It’s at least conceivable that this is what happened, whether by chance or because Mr. Trump’s supporters are newly motivated to express their support in the wake of his criminal conviction — though we might expect that to affect other surveys besides the Times/Siena poll.

In October 2022, we published a poll of Kansas’ Third District that was pretty surprising: It found the Democrat, Sharice Davids, ahead by 14 points in a district Mr. Biden had won by only four.

The result looked like an outlier. There weren’t any public polls, but there had been many private polls showing a close contest. The race was rated as a tossup, and outside groups spent nearly $10 million on the district.

One Democratic pollster told me our numbers were “cray” and sent the laughing-while-crying emoji. An unnamed Democratic strategist told The Kansas City Star: “I don’t know what model the Times is using but this is going to be a very tight race. Our polls show it’s a true tossup at this point.”

The poll also exhibited the telltale sign of a skewed sample: Registered Democrats were nearly 70 percent likelier to respond to the poll than Republicans — the highest tally I can recall seeing.

Taken together, the poll sure looked like an outlier. It looked as if it was probably wrong.

In the end, the numbers were pretty accurate. In a stunner, Ms. Davids won by 12 points.

That’s the hardest thing about outliers: Sometimes they’re right. Yes, outliers are less likely to be accurate. Yes, they might simply be off by chance. But they might also reflect a new shift in the race that other pollsters haven’t yet reported. They might reflect something novel — and correct — about a survey’s methodology.

And the average of other polls might not be as trustworthy as it looks. What if other pollsters found something surprising as well, but then made tweaks to bring their results into line with the consensus? (This is called herding.) What if other pollsters with similar results just didn’t publish their results at all? It’s happened before. And while outliers are less likely to be accurate, the most valuable poll of all is the outlier that’s right.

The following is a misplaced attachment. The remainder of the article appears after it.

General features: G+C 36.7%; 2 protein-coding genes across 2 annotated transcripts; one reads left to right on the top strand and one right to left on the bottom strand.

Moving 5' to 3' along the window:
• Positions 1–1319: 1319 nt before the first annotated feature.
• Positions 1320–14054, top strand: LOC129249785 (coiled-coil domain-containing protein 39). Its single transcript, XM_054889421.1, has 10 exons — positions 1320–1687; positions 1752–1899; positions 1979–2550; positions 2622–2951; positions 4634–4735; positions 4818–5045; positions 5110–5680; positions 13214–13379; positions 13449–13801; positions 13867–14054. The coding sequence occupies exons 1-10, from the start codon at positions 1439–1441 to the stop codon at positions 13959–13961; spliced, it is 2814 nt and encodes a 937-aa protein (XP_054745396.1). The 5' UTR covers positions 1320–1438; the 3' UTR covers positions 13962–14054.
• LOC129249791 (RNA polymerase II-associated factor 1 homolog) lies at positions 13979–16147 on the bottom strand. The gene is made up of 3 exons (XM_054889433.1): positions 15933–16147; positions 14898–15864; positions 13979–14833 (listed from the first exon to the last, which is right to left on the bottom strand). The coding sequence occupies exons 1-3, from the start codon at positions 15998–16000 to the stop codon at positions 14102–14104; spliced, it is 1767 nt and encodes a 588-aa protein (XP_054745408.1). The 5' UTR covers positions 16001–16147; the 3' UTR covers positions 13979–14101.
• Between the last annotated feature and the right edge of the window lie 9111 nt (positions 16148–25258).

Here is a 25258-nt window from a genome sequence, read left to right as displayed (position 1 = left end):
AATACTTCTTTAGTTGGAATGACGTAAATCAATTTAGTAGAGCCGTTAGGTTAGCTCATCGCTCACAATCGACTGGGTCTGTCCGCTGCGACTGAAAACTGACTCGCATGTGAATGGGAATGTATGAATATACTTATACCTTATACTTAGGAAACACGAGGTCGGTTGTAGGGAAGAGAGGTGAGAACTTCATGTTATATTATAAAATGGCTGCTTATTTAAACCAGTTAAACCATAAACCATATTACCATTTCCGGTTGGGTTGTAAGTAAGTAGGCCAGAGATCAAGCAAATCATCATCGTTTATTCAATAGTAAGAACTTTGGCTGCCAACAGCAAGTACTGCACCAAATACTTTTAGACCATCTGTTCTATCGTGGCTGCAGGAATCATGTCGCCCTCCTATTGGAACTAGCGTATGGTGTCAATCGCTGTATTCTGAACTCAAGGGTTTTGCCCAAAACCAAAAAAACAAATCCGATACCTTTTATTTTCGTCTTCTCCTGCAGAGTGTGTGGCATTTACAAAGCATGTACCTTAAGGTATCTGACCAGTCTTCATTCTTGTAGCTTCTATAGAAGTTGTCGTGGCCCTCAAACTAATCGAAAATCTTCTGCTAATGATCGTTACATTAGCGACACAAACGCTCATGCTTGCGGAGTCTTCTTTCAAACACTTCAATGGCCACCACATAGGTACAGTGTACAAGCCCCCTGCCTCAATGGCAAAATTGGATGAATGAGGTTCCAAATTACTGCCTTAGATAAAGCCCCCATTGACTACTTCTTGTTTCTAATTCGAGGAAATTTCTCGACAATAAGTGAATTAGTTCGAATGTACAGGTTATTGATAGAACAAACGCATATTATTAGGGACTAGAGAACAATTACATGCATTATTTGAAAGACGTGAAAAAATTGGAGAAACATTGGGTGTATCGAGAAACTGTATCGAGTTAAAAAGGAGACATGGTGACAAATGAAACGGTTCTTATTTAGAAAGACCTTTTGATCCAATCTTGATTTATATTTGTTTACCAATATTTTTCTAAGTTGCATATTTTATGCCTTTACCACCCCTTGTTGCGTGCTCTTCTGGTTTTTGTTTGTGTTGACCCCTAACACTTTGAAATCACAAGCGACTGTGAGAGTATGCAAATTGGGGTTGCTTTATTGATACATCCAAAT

Looking back, the Times/Siena poll has a record of publishing outlying results that prove to be accurate. When a final Times/Siena poll differs from the average of other polls by at least four points, the Times/Siena poll has actually beaten the average of the rest in eight of nine outliers. This doesn’t include the aforementioned Kansas survey, as there were no other public polls in the race.

This is a surprisingly strong record. As mentioned earlier, outlying poll results are usually less accurate than the average of other polls. There are only five pollsters with even a modest track record of publishing outliers — at least five outliers, defined as a four-point difference from the average of other polls, in the final month of a general election — that subsequently defeated the average of other polls.

Only the highly regarded poll run by Ann Selzer (defeating the average in 12 of 14 outliers) joins the Times/Siena poll in publishing at least five outliers that beat the average of the others more than two-thirds of the time.

Of course, there’s no reason to assume that the Times/Siena poll will continue to outperform the rest in the future. And even if one could assume so, it wouldn’t mean today’s Times/Siena poll was “right,” either. There’s no way to be certain before November whether an unexpected poll result is a statistical fluke or if it’s capturing something about the race that other polls aren’t. That Selzer outlier showing Mr. Obama up 13 points in 2012? It was probably just an outlier. Ms. Selzer defended the poll with a lengthy memo, but her next poll, taken when Mr. Obama had a larger lead after the conventions, showed a much more typical six-point lead for him.